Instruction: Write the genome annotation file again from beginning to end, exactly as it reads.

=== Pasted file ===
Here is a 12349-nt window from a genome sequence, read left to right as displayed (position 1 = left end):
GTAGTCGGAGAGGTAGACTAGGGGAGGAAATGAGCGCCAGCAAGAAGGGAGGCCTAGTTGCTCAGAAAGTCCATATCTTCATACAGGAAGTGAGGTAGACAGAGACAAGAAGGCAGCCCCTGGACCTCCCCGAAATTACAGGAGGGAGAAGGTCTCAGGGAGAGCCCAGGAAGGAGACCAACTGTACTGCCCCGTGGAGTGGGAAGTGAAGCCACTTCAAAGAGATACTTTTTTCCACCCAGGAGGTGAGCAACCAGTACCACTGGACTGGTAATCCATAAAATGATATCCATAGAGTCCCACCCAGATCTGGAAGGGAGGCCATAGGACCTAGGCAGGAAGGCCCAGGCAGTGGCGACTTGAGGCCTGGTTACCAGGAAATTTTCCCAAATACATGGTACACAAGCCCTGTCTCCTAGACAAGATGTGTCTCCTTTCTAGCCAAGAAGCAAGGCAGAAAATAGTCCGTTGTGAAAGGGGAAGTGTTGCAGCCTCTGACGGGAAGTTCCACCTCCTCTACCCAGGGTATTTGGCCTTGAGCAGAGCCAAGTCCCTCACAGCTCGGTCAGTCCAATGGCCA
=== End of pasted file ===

Here is a 12349-nt window from a genome sequence, read left to right as displayed (position 1 = left end):
GTAGTCGGAGAGGTAGACTAGGGGAGGAAATGAGCGCCAGCAAGAAGGGAGGCCTAGTTGCTCAGAAAGTCCATATCTTCATACAGGAAGTGAGGTAGACAGAGACAAGAAGGCAGCCCCTGGACCTCCCCGAAATTACAGGAGGGAGAAGGTCTCAGGGAGAGCCCAGGAAGGAGACCAACTGTACTGCCCCGTGGAGTGGGAAGTGAAGCCACTTCAAAGAGATACTTTTTTCCACCCAGGAGGTGAGCAACCAGTACCACTGGACTGGTAATCCATAAAATGATATCCATAGAGTCCCACCCAGATCTGGAAGGGAGGCCATAGGACCTAGGCAGGAAGGCCCAGGCAGTGGCGACTTGAGGCCTGGTTACCAGGAAATTTTCCCAAATACATGGTACACAAGCCCTGTCTCCTAGACAAGATGTGTCTCCTTTCTAGCCAAGAAGCAAGGCAGAAAATAGTCCGTTGTGAAAGGGGAAGTGTTGCAGCCTCTGACGGGAAGTTCCACCTCCTCTACCCAGGGTATTTGGCCTTGAGCAGAGCCAAGTCCCTCACAGCTCGGTCAGTCCAATGGCCA